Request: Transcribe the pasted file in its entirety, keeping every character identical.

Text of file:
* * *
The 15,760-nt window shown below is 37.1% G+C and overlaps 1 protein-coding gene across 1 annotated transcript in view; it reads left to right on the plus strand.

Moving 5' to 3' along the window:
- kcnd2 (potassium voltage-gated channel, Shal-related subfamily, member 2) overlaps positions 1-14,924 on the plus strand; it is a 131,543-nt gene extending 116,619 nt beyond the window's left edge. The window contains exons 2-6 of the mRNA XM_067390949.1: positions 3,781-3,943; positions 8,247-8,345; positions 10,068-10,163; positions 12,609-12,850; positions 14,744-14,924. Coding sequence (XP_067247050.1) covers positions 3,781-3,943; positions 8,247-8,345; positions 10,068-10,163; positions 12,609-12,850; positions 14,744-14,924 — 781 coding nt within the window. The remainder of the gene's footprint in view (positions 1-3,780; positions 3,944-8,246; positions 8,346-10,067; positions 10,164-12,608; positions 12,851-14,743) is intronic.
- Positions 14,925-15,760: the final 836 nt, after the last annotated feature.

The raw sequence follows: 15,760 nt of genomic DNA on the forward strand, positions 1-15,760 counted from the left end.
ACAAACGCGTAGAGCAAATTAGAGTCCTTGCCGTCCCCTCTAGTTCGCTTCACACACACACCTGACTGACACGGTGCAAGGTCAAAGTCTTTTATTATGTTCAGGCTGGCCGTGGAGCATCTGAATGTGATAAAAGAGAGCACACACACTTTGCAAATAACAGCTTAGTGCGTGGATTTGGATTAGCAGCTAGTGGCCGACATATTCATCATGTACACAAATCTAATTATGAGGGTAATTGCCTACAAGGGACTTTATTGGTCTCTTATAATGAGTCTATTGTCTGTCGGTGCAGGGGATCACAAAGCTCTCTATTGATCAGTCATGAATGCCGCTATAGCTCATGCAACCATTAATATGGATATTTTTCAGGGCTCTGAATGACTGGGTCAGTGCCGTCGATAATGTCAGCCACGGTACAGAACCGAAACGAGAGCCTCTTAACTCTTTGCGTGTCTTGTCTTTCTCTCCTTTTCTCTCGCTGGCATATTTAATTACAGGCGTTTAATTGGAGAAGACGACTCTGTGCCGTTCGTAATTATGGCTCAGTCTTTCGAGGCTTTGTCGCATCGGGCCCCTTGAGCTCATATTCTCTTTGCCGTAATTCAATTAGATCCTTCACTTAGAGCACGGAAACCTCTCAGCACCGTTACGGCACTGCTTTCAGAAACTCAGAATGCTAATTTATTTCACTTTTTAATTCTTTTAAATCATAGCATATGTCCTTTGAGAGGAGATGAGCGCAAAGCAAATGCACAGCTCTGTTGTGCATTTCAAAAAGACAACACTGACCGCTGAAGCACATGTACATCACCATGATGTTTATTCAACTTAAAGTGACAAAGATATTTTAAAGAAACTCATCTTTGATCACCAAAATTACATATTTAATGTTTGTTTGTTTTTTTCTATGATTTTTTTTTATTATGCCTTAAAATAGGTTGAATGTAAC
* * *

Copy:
The 15,760-nt window shown below is 37.1% G+C and overlaps 1 protein-coding gene across 1 annotated transcript in view; it reads left to right on the plus strand.

Moving 5' to 3' along the window:
- kcnd2 (potassium voltage-gated channel, Shal-related subfamily, member 2) overlaps positions 1-14,924 on the plus strand; it is a 131,543-nt gene extending 116,619 nt beyond the window's left edge. The window contains exons 2-6 of the mRNA XM_067390949.1: positions 3,781-3,943; positions 8,247-8,345; positions 10,068-10,163; positions 12,609-12,850; positions 14,744-14,924. Coding sequence (XP_067247050.1) covers positions 3,781-3,943; positions 8,247-8,345; positions 10,068-10,163; positions 12,609-12,850; positions 14,744-14,924 — 781 coding nt within the window. The remainder of the gene's footprint in view (positions 1-3,780; positions 3,944-8,246; positions 8,346-10,067; positions 10,164-12,608; positions 12,851-14,743) is intronic.
- Positions 14,925-15,760: the final 836 nt, after the last annotated feature.

The raw sequence follows: 15,760 nt of genomic DNA on the forward strand, positions 1-15,760 counted from the left end.
ACAAACGCGTAGAGCAAATTAGAGTCCTTGCCGTCCCCTCTAGTTCGCTTCACACACACACCTGACTGACACGGTGCAAGGTCAAAGTCTTTTATTATGTTCAGGCTGGCCGTGGAGCATCTGAATGTGATAAAAGAGAGCACACACACTTTGCAAATAACAGCTTAGTGCGTGGATTTGGATTAGCAGCTAGTGGCCGACATATTCATCATGTACACAAATCTAATTATGAGGGTAATTGCCTACAAGGGACTTTATTGGTCTCTTATAATGAGTCTATTGTCTGTCGGTGCAGGGGATCACAAAGCTCTCTATTGATCAGTCATGAATGCCGCTATAGCTCATGCAACCATTAATATGGATATTTTTCAGGGCTCTGAATGACTGGGTCAGTGCCGTCGATAATGTCAGCCACGGTACAGAACCGAAACGAGAGCCTCTTAACTCTTTGCGTGTCTTGTCTTTCTCTCCTTTTCTCTCGCTGGCATATTTAATTACAGGCGTTTAATTGGAGAAGACGACTCTGTGCCGTTCGTAATTATGGCTCAGTCTTTCGAGGCTTTGTCGCATCGGGCCCCTTGAGCTCATATTCTCTTTGCCGTAATTCAATTAGATCCTTCACTTAGAGCACGGAAACCTCTCAGCACCGTTACGGCACTGCTTTCAGAAACTCAGAATGCTAATTTATTTCACTTTTTAATTCTTTTAAATCATAGCATATGTCCTTTGAGAGGAGATGAGCGCAAAGCAAATGCACAGCTCTGTTGTGCATTTCAAAAAGACAACACTGACCGCTGAAGCACATGTACATCACCATGATGTTTATTCAACTTAAAGTGACAAAGATATTTTAAAGAAACTCATCTTTGATCACCAAAATTACATATTTAATGTTTGTTTGTTTTTTTCTATGATTTTTTTTTATTATGCCTTAAAATAGGTTGAATGTAAC